DAVID GREGORY:

Do you have that public opinion perhaps on the side of that argument: It is a political reality that a lot of folks who believe in greater restrictions don't vote on that issue when those who believe in protecting their gun rights absolutely vote on that issue, and that's what gives the N.R.A. a political advantage.

MAYOR MICHAEL BLOOMBERG:

David, maybe I'm too cynical but I think it's really all driven by the politics of election and reelection. If they people that vote think that the public wants one thing and that it will influence their re-electability, they'll go that way. And if they think there's another single issue advocacy group that's not supported by the vast bulk of the public, but has enormous clout at the polling booth where you get people to come and you fund ads and that sort of thing, they'll vote the other way.

And so what we're trying to do is to make sure that people that really care tell their congressman that this-- I think every one of those the federal government, legislature, the Senate and the House, so watch the video of this father the other day saying, "No more."

DAVID GREGORY:

Mayor Bloomberg, thanks, as always.

MAYOR MICHAEL BLOOMBERG:

You're welcome. All the best.

DAVID GREGORY:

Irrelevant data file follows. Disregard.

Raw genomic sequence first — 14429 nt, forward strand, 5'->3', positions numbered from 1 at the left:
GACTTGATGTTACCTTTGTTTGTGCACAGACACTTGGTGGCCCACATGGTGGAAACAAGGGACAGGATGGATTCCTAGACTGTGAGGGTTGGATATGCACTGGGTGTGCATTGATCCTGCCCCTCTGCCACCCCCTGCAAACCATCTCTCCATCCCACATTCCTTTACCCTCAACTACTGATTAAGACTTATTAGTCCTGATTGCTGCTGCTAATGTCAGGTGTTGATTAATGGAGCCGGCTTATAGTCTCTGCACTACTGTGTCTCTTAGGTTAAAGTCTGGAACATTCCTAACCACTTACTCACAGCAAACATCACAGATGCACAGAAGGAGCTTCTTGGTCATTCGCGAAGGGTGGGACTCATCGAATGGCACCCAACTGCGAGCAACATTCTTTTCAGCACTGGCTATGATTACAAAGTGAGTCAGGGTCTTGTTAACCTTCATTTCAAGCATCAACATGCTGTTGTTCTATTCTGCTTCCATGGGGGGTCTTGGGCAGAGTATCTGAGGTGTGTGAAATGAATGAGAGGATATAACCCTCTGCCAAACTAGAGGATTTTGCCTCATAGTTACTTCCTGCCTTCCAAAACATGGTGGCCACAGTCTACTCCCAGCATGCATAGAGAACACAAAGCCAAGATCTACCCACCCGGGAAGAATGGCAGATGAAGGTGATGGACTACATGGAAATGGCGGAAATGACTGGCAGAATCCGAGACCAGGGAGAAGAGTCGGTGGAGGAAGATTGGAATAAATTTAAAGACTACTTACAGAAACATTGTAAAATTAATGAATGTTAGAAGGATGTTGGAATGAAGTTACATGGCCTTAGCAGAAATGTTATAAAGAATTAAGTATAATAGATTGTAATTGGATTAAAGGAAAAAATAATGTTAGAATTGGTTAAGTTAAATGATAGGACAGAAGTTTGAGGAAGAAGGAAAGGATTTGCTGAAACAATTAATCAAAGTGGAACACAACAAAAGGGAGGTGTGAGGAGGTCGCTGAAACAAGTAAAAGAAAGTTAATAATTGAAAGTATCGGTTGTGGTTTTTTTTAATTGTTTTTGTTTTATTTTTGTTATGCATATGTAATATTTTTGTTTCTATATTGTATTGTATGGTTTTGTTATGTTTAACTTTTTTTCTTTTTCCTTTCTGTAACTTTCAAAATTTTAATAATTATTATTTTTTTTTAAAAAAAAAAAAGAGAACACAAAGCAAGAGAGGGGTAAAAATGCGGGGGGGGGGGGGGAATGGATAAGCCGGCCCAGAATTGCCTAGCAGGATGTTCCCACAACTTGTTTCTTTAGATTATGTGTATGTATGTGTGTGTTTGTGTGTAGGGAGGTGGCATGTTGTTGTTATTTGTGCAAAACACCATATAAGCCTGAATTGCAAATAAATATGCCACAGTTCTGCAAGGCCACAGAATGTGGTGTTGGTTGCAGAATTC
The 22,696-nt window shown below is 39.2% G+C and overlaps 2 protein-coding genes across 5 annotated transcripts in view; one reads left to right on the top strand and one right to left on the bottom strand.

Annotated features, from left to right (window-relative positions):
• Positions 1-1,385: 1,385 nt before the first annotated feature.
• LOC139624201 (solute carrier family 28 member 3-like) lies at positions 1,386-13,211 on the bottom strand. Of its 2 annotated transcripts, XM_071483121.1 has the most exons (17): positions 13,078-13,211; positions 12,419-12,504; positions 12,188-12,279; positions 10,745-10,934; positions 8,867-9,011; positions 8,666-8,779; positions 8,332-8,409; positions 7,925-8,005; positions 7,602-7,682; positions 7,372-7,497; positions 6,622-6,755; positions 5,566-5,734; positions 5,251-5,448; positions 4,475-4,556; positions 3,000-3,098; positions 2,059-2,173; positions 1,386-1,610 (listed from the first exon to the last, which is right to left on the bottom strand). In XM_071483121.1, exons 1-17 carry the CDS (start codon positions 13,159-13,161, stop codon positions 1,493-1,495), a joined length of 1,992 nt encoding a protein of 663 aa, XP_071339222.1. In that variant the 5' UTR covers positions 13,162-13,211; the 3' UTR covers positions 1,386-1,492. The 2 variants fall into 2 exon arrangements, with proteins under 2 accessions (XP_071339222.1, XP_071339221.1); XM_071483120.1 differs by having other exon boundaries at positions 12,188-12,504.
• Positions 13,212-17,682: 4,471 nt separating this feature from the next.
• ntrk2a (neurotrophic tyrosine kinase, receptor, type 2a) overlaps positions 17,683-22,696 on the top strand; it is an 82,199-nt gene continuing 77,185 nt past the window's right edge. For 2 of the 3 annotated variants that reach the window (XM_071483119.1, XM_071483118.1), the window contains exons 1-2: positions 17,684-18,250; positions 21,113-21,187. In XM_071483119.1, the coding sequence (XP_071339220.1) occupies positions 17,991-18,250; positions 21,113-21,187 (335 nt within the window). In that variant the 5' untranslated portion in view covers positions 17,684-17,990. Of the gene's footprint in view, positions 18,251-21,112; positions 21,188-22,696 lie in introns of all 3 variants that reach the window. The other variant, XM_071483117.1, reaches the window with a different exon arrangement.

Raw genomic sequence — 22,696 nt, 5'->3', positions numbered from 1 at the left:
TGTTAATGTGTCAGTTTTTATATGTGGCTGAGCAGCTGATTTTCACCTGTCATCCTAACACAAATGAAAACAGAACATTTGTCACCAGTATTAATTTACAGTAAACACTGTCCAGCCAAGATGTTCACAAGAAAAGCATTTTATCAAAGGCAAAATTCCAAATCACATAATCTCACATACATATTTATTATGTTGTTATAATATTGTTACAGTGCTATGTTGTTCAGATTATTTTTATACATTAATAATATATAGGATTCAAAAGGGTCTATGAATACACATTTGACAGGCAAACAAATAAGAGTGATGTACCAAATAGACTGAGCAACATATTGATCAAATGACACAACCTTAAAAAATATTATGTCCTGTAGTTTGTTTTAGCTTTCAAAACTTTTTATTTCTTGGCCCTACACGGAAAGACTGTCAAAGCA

And coming up here, our images to remember this week. A special tribute to the late Maya Angelou.

***Commercial Break***

DAVID GREGORY:

Now to a special Images to Remember: a tribute to the extraordinary life of Dr. Maya Angelou. Passed away this week at the age of 86.

(“IMAGES TO REMEMBER” SEGMENT)

DAVID GREGORY:

We've been monitoring the conversation online in response to our Chuck Hagel interview, Secretary Hagel, a lot of reaction on Twitter, including this question, "What's the future of Guantanamo Bay?" Chuck, you tweeted this, got a lot of conversation going: "On MTP Chuck Hagel calls Bergdahl's release a prisoner exchange, refers to Bergdahl as POW. U.S. government does not classify Gitmo as POWs." The future of Gitmo, important here.

JANE HARMAN:

Got to close it to win the argument with would-be terrorists in the future.

DAVID GREGORY:

Yes, but these are enemy combatants.

(OVERTALK)

JANE HARMAN:

Well, we've never--

(OVERTALK)

DAVID GREGORY:

--we haven't called them that.

(OVERTALK)

NEWT GINGRICH:

--would-be terrorist worries about Guantanamo; they worry about defeating our civilization. And they couldn't care less what we do.

DAVID GREGORY:

Right. Let this conversation continue.

RANA FOROOHAR:

I agree with Jane. I think you've got to close it. I think that this situation though sets an interesting precedent about when you trade prisoners, when you don't, and that's got big implications.

DAVID GREGORY:

Yes. This debate will continue. Thank you all very much. Appreciate it. Continue the conversation amongst yourselves as well. That is all for today. We're not here next week because of NBC Sports' coverage of the French Open tennis final. Some preemptions of late; we're sorry, but we will be back in two weeks. If it's Sunday, it's Meet the Press.

* * *END OF TRANSCRIPT* * *